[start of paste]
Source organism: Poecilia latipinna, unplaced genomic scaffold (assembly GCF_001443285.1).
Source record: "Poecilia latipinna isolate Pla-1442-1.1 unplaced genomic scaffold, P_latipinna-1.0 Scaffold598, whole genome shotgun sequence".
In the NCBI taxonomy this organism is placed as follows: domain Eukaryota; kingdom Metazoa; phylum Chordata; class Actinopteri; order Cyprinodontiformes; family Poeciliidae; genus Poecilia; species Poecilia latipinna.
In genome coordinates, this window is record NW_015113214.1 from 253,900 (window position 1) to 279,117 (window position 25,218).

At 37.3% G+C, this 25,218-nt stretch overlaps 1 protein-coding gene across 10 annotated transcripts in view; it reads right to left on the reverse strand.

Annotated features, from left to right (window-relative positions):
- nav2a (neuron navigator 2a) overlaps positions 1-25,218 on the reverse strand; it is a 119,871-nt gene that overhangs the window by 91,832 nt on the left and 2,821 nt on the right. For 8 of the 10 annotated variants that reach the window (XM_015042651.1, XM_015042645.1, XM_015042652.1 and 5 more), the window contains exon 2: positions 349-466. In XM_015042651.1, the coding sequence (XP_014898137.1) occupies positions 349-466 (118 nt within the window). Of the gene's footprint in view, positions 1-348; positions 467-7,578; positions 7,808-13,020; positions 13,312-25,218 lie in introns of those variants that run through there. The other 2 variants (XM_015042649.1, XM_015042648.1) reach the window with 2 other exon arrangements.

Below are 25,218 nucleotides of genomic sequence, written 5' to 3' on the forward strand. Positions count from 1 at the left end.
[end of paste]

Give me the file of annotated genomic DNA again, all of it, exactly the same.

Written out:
Source organism: Poecilia latipinna, unplaced genomic scaffold (assembly GCF_001443285.1).
Source record: "Poecilia latipinna isolate Pla-1442-1.1 unplaced genomic scaffold, P_latipinna-1.0 Scaffold598, whole genome shotgun sequence".
In the NCBI taxonomy this organism is placed as follows: domain Eukaryota; kingdom Metazoa; phylum Chordata; class Actinopteri; order Cyprinodontiformes; family Poeciliidae; genus Poecilia; species Poecilia latipinna.
In genome coordinates, this window is record NW_015113214.1 from 253,900 (window position 1) to 279,117 (window position 25,218).

At 37.3% G+C, this 25,218-nt stretch overlaps 1 protein-coding gene across 10 annotated transcripts in view; it reads right to left on the reverse strand.

Annotated features, from left to right (window-relative positions):
- nav2a (neuron navigator 2a) overlaps positions 1-25,218 on the reverse strand; it is a 119,871-nt gene that overhangs the window by 91,832 nt on the left and 2,821 nt on the right. For 8 of the 10 annotated variants that reach the window (XM_015042651.1, XM_015042645.1, XM_015042652.1 and 5 more), the window contains exon 2: positions 349-466. In XM_015042651.1, the coding sequence (XP_014898137.1) occupies positions 349-466 (118 nt within the window). Of the gene's footprint in view, positions 1-348; positions 467-7,578; positions 7,808-13,020; positions 13,312-25,218 lie in introns of those variants that run through there. The other 2 variants (XM_015042649.1, XM_015042648.1) reach the window with 2 other exon arrangements.

Below are 25,218 nucleotides of genomic sequence, written 5' to 3' on the forward strand. Positions count from 1 at the left end.